We will not be very impacted by passporting. Around 15-20 pct of volumes will be impacted.

We are going through our relationships with external asset managers and let's say pruning them to make sure that we only keep the desirable ones. I believe that's risk reduction. It's really an investment in the future.

Over his 25-year career at Credit Suisse, Eric has held a number of senior positions including: CEO of Asia Pacific, CEO of the investment bank, and CEO of Europe, Middle East and Africa. He also served on the executive board for six years from February 2008 to October 2014.

Since joining the bank in 2003, Brian has been one of our strongest risk managers and has been an integral part in developing the strength of our global markets franchise.

This has been a quarter of continued progress for Credit Suisse.

We have been very cautious, because everybody knows what the uncertainties are – (for example) Brexit – and no-one knows how it is going to play out.

That's the price paid for a chronic lack of investment in education. Something must be done at the national level so there aren't so many people left behind that the result of a national, democratic vote gives a result which is bad for the country in the medium term.

While we saw tentative signs of a pick-up in activity in March and then in April, subdued market conditions and low levels of client activity are likely to persist in the second quarter of 2016 and possibly beyond.

In this context, we have taken immediate action to reduce outsized positions in activities not consistent with our new strategy and systematically reduced our exposures.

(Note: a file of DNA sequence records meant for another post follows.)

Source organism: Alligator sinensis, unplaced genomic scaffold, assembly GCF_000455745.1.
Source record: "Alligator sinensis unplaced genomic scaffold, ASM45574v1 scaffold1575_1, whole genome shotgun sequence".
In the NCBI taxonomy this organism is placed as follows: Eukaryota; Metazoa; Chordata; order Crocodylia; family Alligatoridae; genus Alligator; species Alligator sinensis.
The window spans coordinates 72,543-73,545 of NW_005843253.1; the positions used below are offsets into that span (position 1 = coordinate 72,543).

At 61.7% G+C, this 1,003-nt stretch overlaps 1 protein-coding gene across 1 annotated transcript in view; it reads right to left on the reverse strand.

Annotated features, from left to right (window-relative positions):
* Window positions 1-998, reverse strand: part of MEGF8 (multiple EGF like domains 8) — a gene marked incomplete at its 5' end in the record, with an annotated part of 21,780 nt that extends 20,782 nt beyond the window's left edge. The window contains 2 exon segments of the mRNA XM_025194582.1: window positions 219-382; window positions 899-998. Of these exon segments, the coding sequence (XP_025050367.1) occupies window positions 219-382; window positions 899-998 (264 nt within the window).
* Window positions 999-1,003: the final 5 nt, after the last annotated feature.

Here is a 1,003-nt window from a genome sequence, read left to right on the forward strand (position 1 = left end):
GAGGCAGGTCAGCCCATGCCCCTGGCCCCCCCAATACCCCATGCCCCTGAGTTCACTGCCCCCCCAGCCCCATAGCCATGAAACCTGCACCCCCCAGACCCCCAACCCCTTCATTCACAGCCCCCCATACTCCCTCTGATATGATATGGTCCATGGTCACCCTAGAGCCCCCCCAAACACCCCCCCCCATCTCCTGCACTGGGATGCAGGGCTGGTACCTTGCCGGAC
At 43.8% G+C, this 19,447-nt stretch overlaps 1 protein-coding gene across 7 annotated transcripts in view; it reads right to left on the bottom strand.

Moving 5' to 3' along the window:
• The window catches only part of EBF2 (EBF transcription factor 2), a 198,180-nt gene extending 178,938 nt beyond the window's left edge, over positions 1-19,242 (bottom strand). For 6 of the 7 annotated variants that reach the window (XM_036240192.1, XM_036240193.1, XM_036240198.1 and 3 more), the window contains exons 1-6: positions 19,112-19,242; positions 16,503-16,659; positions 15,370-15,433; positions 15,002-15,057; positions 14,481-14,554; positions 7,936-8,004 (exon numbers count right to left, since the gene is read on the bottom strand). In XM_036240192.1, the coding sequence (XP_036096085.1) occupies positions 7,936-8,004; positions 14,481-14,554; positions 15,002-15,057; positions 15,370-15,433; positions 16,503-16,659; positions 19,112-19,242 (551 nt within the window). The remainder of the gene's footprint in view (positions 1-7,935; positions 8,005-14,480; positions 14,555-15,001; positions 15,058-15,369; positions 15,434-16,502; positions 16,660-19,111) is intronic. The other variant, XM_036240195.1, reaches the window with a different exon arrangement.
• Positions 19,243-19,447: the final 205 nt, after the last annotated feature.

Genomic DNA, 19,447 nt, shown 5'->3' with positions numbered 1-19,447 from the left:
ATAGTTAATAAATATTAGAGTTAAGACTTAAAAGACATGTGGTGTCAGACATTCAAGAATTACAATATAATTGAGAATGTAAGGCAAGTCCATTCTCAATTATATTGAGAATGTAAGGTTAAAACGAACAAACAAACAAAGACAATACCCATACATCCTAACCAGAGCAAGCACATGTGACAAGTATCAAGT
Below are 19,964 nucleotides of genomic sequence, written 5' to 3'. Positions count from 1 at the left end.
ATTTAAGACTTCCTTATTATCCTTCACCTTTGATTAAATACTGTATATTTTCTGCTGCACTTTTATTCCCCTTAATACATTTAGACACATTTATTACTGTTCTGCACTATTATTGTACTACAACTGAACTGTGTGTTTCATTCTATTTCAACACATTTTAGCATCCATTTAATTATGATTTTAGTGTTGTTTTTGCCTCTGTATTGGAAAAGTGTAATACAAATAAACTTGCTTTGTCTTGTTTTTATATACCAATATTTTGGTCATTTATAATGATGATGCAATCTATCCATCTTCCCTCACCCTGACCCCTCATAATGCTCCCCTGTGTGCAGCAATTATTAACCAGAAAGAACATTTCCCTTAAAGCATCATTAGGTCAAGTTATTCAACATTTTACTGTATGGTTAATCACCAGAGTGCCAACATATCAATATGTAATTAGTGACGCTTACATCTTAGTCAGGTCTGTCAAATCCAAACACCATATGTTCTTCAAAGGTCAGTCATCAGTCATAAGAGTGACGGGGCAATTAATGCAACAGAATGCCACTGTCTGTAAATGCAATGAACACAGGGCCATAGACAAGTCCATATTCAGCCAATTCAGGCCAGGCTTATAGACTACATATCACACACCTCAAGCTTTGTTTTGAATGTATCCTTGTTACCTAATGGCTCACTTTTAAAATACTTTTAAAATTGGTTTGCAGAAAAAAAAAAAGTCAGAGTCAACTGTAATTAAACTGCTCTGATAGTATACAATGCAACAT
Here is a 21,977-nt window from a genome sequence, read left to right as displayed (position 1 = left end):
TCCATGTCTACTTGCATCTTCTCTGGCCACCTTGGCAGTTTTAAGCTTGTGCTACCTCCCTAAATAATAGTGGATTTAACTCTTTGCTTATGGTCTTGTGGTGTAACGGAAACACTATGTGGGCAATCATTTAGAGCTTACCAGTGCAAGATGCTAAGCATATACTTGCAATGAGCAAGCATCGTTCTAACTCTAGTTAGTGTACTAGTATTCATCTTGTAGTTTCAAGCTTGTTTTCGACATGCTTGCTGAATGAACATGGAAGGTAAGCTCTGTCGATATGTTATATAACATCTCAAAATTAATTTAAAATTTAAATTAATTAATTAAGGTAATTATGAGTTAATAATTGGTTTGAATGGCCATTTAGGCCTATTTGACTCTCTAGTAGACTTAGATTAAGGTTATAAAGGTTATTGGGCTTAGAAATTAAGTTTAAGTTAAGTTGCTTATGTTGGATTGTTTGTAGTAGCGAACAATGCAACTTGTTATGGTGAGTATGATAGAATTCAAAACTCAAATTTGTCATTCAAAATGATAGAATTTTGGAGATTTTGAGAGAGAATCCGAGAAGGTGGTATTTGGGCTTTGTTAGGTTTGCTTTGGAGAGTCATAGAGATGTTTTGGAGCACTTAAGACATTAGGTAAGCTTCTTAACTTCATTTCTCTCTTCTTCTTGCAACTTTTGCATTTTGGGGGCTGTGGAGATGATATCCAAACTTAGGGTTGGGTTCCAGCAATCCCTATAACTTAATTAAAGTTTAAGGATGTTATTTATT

Today, we are announcing an increase to our 2018 cost reduction target from 3.5 billion Swiss francs gross savings to at least 4.3 billion francs, driving our absolute operating cost base below 18 billion francs by 2018. For 2016, we aim to achieve 1.7 billion francs in cost savings.

Revenues (at Global Markets) have remained weak in the period, with negative operational leverage.

(We have) very unique market conditions and they are challenging, but fundamentally we are maintaining the objectives and the targets we have presented.

It's a clean-up and a turnaround. There is the need to deal with some legacy issues. There are a lot of restructuring charges attached to what we're doing. It's a big clean-up, but it's necessary.

Internationally speaking, the Swiss business is the most underestimated part of Credit Suisse and the share sale will reveal its value.

We need to continue to implement our strategy with discipline and clarify where there are misunderstandings.

What I can say is that we have a strong balance sheet.

I have asked the board of directors for a significant reduction in my bonus. Within the management team, the cut is greatest in my case. I cannot demand sacrifices from others and not make any myself.

We as a company, as a bank only encourage the use of structures when there is a legitimate economic purpose.

We do not condone structures for tax avoidance. Whenever there is a structure with a third party beneficiary we insist to know the identity of that beneficiary.